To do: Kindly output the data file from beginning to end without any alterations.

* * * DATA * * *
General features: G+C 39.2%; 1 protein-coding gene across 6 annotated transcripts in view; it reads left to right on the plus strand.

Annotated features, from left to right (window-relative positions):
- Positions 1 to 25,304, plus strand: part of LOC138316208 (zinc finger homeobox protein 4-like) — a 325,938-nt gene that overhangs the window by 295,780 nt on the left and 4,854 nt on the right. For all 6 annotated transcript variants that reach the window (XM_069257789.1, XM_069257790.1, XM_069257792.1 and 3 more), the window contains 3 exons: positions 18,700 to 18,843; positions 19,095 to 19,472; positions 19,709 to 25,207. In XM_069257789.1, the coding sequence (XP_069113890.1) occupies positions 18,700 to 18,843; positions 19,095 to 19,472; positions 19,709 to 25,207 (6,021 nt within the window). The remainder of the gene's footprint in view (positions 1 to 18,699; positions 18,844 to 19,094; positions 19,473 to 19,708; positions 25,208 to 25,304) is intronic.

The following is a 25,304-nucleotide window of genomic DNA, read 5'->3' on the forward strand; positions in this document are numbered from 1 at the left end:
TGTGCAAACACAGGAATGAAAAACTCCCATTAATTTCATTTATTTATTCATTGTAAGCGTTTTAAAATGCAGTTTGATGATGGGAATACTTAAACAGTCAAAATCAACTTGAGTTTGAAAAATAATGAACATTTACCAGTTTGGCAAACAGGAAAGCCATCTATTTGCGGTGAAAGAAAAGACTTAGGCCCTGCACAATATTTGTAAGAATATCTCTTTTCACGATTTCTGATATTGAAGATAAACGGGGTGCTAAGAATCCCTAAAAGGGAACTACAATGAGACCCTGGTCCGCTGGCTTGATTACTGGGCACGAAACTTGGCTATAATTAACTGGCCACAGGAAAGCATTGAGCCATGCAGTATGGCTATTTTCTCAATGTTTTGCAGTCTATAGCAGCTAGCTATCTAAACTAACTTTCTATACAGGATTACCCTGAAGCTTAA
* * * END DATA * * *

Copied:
General features: G+C 39.2%; 1 protein-coding gene across 6 annotated transcripts in view; it reads left to right on the plus strand.

Annotated features, from left to right (window-relative positions):
- Positions 1 to 25,304, plus strand: part of LOC138316208 (zinc finger homeobox protein 4-like) — a 325,938-nt gene that overhangs the window by 295,780 nt on the left and 4,854 nt on the right. For all 6 annotated transcript variants that reach the window (XM_069257789.1, XM_069257790.1, XM_069257792.1 and 3 more), the window contains 3 exons: positions 18,700 to 18,843; positions 19,095 to 19,472; positions 19,709 to 25,207. In XM_069257789.1, the coding sequence (XP_069113890.1) occupies positions 18,700 to 18,843; positions 19,095 to 19,472; positions 19,709 to 25,207 (6,021 nt within the window). The remainder of the gene's footprint in view (positions 1 to 18,699; positions 18,844 to 19,094; positions 19,473 to 19,708; positions 25,208 to 25,304) is intronic.

The following is a 25,304-nucleotide window of genomic DNA, read 5'->3' on the forward strand; positions in this document are numbered from 1 at the left end:
TGTGCAAACACAGGAATGAAAAACTCCCATTAATTTCATTTATTTATTCATTGTAAGCGTTTTAAAATGCAGTTTGATGATGGGAATACTTAAACAGTCAAAATCAACTTGAGTTTGAAAAATAATGAACATTTACCAGTTTGGCAAACAGGAAAGCCATCTATTTGCGGTGAAAGAAAAGACTTAGGCCCTGCACAATATTTGTAAGAATATCTCTTTTCACGATTTCTGATATTGAAGATAAACGGGGTGCTAAGAATCCCTAAAAGGGAACTACAATGAGACCCTGGTCCGCTGGCTTGATTACTGGGCACGAAACTTGGCTATAATTAACTGGCCACAGGAAAGCATTGAGCCATGCAGTATGGCTATTTTCTCAATGTTTTGCAGTCTATAGCAGCTAGCTATCTAAACTAACTTTCTATACAGGATTACCCTGAAGCTTAA